Thanksgiving Leftovers: Part Un

Butcher slicing raw pork fillet,selective focus


When I did my Thanksgiving dinner shopping at our local Belhaven McDade’s Market, I noticed that the tri-fecta cuts of porky goodness were on sale. Neck bones, trotters (pig feet for the uninformed) and pig tails were all neatly on display with the big, red “Pick-5/$20” sticker. I couldn’t resist. Usually I grab one of the three for my mustard greens, braised in root beer with pigtails being my favorite. But hey…Thanksgiving is a time for plenty.

In a stockpot, I browned off the meat and set all but the pigtails aside for later. The root beer sizzled and did its magic deglazing the pan and the peppery mustards braised away for a few hours. When the greens were tender and well infused with the fat from the pork and the sweet spices of the root beer, I transferred them to a colander over a roasting pan, reserving both the greens and the liquor. To save precious oven and stove space, I cooked the greens the day before, which also helped them soak up the goodness while they rested overnight in the fridge.

I added the pig tails from the drained greens into the roasting pan along with the trotters and neck bones I had saved from earlier. The liquid from the greens was almost enough to completely cover the bones so I only had to add a little water to submerge them all. I heated the oven to a low-and-slow 250° and wrapped the roasting pan tight with both cling film and foil. Then, in the oven they went for an overnight braise.

The next morning when I got up to get the turkey started, I took the pan from the oven and let it rest in the fridge. When the meat was cooled, I carefully picked the meat and gooey fat away from the bones and put it in a quart-sized deli cup to await their appearance on the Friday breakfast menu. Not wanting to waste the liquor from the braise, I just transferred it to a pot and introduced the greens back into the liquid to re-heat for later.

As per tradition, our Thanksgiving celebration strayed into the late-night and early-morning hours with plenty of toasting and tippling. The next morning, our rested pork was ready for its close-up.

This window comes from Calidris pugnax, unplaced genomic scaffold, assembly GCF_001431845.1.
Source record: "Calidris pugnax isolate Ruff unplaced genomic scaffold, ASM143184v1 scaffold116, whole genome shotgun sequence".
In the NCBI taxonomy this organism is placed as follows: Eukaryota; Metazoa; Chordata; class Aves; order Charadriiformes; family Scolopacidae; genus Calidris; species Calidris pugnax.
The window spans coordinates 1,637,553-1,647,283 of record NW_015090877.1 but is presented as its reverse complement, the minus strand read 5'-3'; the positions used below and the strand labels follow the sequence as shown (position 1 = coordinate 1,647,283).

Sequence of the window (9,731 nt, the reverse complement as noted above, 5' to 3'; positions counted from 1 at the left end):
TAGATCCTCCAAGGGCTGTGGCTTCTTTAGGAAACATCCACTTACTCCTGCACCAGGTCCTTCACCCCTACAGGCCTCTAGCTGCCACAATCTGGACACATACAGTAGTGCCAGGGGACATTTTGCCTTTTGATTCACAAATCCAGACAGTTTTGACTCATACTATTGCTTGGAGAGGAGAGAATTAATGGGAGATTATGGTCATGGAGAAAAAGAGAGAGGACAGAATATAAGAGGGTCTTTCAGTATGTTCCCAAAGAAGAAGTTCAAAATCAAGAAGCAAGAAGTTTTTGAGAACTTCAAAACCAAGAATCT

In my heavy black-iron skillet, I heated some bacon grease and sweated some onions and garlic. To that I added some small-diced potatoes, oregano and a dash of balsamic vinegar. Once the potaotes were fork tender the pork made its way into the pan with a splash of water and a pinch of red pepper flakes. When it was all bubbly and aromatic, I toasted some bread and put on a pot of cowboy coffee. The coffee-pork combo got the house stirring and I served all the dreary-eyed, semi-rested revelers some pork hash on toast, topped with a fried egg and a found-object, faux choron sauce made by mounting some butter in a pan of reduced Bloody Mary mix and a little mayo. I didn’t get any photos of the plated dish because it was all sopped up before I could stop and get my camera ready. But I’m sure you can use your imagination.

I don’t expect anyone to go through the exact, multi-step process to make this dish, but I’m including a “Leftover Hash” recipe you can use with pretty much any leftover meat you have on hand, just chop it small and adjust the final product with added bacon drippings or stock if it’s a bit lean to start with.

Leftover Hash


1 Tbsp. bacon grease

1 large, yellow onion (diced)

3 cloves fresh garlic, (minced)

1 tsp. oregano

3 skin-on, russet potatoes (diced)

4 cups leftover, cooked meat (rough chopped)

½ tsp. red pepper flakes

1 tsp. balsamic vinegar

salt and pepper to taste

(additional bacon grease or stock, if needed)


Heat bacon grease in a large, black-iron skillet over medium heat and add onions. Cook until tender and slightly translucent.

Add garlic. oregano and potatoes and cook until potatoes are lightly browned and fork tender.

Add meat and a ¼ cup of water and cook until the meat is heated thoroughly.

Add pepper flakes and balsamic and continue cooking for 5 minutes over medium-low heat.

Taste and adjust for seasoning. Add additional fat or stock if needed.

Serve over toast with a fried egg.